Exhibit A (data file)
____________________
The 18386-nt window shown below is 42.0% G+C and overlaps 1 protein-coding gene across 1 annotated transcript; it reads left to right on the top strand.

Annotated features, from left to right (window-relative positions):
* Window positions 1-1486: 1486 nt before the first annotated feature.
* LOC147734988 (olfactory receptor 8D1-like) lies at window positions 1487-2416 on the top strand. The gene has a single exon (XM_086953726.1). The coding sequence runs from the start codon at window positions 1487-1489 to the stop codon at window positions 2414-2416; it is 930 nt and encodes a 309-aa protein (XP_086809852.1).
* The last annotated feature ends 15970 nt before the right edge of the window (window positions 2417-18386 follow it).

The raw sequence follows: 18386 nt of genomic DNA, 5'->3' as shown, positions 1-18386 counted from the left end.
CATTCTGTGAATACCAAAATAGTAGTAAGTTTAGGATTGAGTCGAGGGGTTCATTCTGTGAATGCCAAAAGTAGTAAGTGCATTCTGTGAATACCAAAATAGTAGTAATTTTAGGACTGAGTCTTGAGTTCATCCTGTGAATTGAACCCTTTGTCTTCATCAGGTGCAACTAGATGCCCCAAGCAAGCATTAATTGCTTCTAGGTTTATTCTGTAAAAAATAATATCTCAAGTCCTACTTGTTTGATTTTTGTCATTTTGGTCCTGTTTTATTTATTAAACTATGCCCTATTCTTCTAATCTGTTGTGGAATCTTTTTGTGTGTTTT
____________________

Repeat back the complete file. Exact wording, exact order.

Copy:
The 18386-nt window shown below is 42.0% G+C and overlaps 1 protein-coding gene across 1 annotated transcript; it reads left to right on the top strand.

Annotated features, from left to right (window-relative positions):
* Window positions 1-1486: 1486 nt before the first annotated feature.
* LOC147734988 (olfactory receptor 8D1-like) lies at window positions 1487-2416 on the top strand. The gene has a single exon (XM_086953726.1). The coding sequence runs from the start codon at window positions 1487-1489 to the stop codon at window positions 2414-2416; it is 930 nt and encodes a 309-aa protein (XP_086809852.1).
* The last annotated feature ends 15970 nt before the right edge of the window (window positions 2417-18386 follow it).

The raw sequence follows: 18386 nt of genomic DNA, 5'->3' as shown, positions 1-18386 counted from the left end.
CATTCTGTGAATACCAAAATAGTAGTAAGTTTAGGATTGAGTCGAGGGGTTCATTCTGTGAATGCCAAAAGTAGTAAGTGCATTCTGTGAATACCAAAATAGTAGTAATTTTAGGACTGAGTCTTGAGTTCATCCTGTGAATTGAACCCTTTGTCTTCATCAGGTGCAACTAGATGCCCCAAGCAAGCATTAATTGCTTCTAGGTTTATTCTGTAAAAAATAATATCTCAAGTCCTACTTGTTTGATTTTTGTCATTTTGGTCCTGTTTTATTTATTAAACTATGCCCTATTCTTCTAATCTGTTGTGGAATCTTTTTGTGTGTTTT